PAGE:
American Masterpieces from Dryads Green Gallery
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Phone: 646-239-6142
Artist: Levi Wells Prentice  
Artist Dates: 1851 - 1935    
Lower Right
Title: Adirondack Farms
Painting Date: ca. 1885      
Medium: Oil on Canvas
Provenance: Private Coltn.
Size Unframed: 24 x 20   
Frame: Antique Repro.  
Frame Size: 34 x 30
Artist High Price: $135,000     
Offered At: CALL
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Curator's Comments: Noted American art scholar Bill Gerdts calls what Levi Wells Prentice did
best 'illiusionism.' Gerdts should know because his personal collection emphasizes simple American
still-life renditions of fruit and vegetables including a work by Prentice. Others refer to it as a proto
trompe l'oeil--the French art term for 'fools the eye'--or call it simply 'primitive.' But note that the
only scholarly study of Prentice is
Nature Staged by Barbara L. Jones, whose use of the term 'staged' is
apt indeed. We call his unique style simply 'Landscape as Still Life'--and as landscape collectors we
long wanted to own it. We've been told by one Antiques Roadshow curator that you buy Prentice for his
still life's only--'especially his apples.' But there is just nothing like his frozen  portraits of the
Adirondacks that he wandered through in his youth--teaching himself how to paint while reading
Ruskin on Renaissance Art and Modern Painters. It is the perfectly etched quality of his greenery--the
absolute stillness--the silent moment--all of which show art's power to stop time--that we wanted. And
do note that Well's landscapes are selling for as much as his fruit-filled still life work.
We Wanted Landscape Done as Still-Life and Found an American Masterpiece
                                     by Levi Wells Prentice
Adirondack Lake Lila brought $34,000 in 2013
These Apples brought $44,000 at Christie's in 2013
Prentice was born in Lewis County, New York in 1851 and raised on a small farm in the Adirondack
Mountains. He painted landscapes as far afield as Buffalo and Syracuse, where he established his first
studio. A few early portraits have survived, which suggest Prentice may have seen work by Field. He  
married an English woman, Emma Roseloe Sparks, in Buffalo, New York in 1882 and in 1883, he
moved to Brooklyn, New York, where he worked as a carpenter and art teacher. Newman Galleries
employed Prentice as a framemaker. The couple had two children, Leigh (born 22 March 1887) and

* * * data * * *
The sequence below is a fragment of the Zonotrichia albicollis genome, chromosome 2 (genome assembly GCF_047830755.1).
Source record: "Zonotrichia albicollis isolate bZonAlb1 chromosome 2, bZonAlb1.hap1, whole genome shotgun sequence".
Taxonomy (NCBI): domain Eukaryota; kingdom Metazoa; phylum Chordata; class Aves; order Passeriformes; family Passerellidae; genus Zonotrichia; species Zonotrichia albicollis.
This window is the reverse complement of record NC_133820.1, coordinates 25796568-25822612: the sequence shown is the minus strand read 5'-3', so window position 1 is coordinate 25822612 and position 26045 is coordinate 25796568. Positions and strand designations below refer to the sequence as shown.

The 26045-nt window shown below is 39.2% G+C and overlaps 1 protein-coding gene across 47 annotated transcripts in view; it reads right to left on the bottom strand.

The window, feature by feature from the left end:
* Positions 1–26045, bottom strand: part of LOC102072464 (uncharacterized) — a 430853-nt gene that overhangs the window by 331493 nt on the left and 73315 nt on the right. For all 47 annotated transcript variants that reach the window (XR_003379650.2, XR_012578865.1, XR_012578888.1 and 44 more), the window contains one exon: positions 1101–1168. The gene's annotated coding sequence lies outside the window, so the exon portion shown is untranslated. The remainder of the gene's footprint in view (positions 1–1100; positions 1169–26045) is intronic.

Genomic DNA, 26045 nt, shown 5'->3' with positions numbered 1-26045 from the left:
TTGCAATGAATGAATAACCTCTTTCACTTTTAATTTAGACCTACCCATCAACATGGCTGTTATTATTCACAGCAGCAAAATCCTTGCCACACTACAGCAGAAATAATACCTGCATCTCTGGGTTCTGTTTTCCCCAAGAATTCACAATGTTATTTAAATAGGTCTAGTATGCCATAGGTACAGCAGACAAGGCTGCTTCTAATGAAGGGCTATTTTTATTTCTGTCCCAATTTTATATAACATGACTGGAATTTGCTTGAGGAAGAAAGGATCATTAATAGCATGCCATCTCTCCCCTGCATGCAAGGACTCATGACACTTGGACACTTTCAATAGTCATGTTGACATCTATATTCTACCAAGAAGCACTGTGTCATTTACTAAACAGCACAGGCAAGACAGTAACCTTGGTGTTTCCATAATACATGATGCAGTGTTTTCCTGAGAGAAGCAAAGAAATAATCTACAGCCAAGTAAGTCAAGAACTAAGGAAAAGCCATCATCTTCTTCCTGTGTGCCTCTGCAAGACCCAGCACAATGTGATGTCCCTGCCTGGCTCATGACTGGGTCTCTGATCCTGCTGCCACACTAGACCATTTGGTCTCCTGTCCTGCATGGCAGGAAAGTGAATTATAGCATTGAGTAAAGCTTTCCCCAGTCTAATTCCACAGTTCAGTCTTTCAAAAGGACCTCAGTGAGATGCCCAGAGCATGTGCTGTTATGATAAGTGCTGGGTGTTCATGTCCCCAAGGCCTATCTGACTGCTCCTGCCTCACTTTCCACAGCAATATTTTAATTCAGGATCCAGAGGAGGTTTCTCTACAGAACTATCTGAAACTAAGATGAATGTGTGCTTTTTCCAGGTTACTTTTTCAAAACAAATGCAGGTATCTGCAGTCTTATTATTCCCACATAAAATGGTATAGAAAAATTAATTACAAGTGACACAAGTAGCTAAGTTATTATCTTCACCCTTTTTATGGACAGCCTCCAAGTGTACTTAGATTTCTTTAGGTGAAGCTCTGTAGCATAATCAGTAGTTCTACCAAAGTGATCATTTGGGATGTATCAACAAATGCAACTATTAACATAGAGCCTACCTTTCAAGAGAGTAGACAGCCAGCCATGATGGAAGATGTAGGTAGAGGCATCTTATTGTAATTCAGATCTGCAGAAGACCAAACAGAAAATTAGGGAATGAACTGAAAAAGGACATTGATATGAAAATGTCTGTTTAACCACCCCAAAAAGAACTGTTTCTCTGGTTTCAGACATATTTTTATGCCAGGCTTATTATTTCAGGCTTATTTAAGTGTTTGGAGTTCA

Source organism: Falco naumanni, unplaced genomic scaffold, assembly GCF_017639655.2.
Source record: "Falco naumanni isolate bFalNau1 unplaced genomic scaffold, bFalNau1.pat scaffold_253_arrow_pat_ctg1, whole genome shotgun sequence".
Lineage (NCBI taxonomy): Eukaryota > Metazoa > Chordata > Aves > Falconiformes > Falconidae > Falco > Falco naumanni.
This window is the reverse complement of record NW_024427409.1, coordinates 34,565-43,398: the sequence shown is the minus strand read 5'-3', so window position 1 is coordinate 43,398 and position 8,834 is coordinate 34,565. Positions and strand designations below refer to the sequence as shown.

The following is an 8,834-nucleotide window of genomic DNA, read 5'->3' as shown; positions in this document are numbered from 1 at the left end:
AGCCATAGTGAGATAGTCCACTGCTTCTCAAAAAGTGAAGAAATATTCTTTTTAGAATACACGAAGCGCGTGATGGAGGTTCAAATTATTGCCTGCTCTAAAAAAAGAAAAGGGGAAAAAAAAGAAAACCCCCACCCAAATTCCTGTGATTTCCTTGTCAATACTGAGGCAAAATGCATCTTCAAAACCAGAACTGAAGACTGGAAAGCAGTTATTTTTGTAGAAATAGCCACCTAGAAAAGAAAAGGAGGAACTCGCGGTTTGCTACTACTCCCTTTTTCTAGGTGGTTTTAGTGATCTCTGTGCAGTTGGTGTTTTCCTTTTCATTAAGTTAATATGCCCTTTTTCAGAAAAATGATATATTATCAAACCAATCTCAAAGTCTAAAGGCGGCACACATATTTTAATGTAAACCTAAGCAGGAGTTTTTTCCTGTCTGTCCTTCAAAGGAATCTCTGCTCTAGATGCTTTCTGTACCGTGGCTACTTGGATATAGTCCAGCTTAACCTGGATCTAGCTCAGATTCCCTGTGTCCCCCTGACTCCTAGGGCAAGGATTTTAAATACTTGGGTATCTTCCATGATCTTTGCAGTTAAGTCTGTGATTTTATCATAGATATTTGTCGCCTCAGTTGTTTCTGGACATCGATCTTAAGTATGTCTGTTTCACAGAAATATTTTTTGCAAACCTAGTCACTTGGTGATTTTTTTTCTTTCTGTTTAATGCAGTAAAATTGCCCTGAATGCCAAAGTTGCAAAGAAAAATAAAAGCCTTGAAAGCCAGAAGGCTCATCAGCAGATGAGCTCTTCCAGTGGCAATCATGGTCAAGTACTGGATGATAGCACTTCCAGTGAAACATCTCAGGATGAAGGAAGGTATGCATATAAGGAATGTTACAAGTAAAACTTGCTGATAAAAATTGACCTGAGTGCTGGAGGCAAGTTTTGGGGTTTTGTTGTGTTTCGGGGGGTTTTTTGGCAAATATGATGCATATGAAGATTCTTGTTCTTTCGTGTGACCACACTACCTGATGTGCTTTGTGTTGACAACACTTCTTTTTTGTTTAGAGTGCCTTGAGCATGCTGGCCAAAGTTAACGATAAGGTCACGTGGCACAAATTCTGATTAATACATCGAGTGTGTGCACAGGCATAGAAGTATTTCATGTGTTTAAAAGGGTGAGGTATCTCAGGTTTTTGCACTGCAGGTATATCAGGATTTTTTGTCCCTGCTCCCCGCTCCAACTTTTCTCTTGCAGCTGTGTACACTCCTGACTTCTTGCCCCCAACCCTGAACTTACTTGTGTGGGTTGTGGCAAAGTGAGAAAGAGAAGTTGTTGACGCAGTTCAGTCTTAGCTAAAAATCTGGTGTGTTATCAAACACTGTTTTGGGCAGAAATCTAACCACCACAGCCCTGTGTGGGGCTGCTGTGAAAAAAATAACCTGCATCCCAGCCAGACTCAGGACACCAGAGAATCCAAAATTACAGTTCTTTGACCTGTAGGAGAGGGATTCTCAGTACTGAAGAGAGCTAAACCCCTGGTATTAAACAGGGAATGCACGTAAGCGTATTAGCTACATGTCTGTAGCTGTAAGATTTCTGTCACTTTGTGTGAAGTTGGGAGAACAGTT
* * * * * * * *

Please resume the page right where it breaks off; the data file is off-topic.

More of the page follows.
Imogene (born 17 September 1889). He was a member of the Brooklyn Art Association and frequently
exhibited as such. This was the period of his masterpiece still-life studies of fruit on the table, in hats,
or baskets abundantly spilling by the bushel--apples, strawberries, peaches, plums, raspberries,
cherries, muskmelons, pears, currants, pineapples, gooseberries, grapes and bananas usually piled
high in kitchens or in natural settings. And the contrast between the basket work and the actual fruit
has caused some to see Wells distinguishing the works of man and nature. But we think Wells is
telling us about abundance. That is the dominant theme--of his settings be they tabletops full of one
cake after another or the baskets and hats that are always overflowing. Nature is generous and its
fecundity easily overcomes time as the artist struggles to survive mutability much in the way of
Keats's Odes. By illusionism, Gerdts meant that Prentice's still-life fruits are in fact good enough to
eat--their chiaroscuro rendition and waxy polished surfaces are intended to make the viewer say grace
for nature's gifts. Prentice subsequently left Brooklyn and moved variously from 1903-07 before
settling in the Germantown district of Philadelphia, where he died in 1935. Yale owns the wonderful
'Green Parrot' by Prentice, and his work is in the Montclair Museum, the Hudson Museum and the
Museum of Fine Arts in Boston and many other noted collections. The Adirondack Museum organized
a retrospective not long after Prentice's death.
The Artist in his Brooklyn Stud
Perfectly Framed for Exhibition
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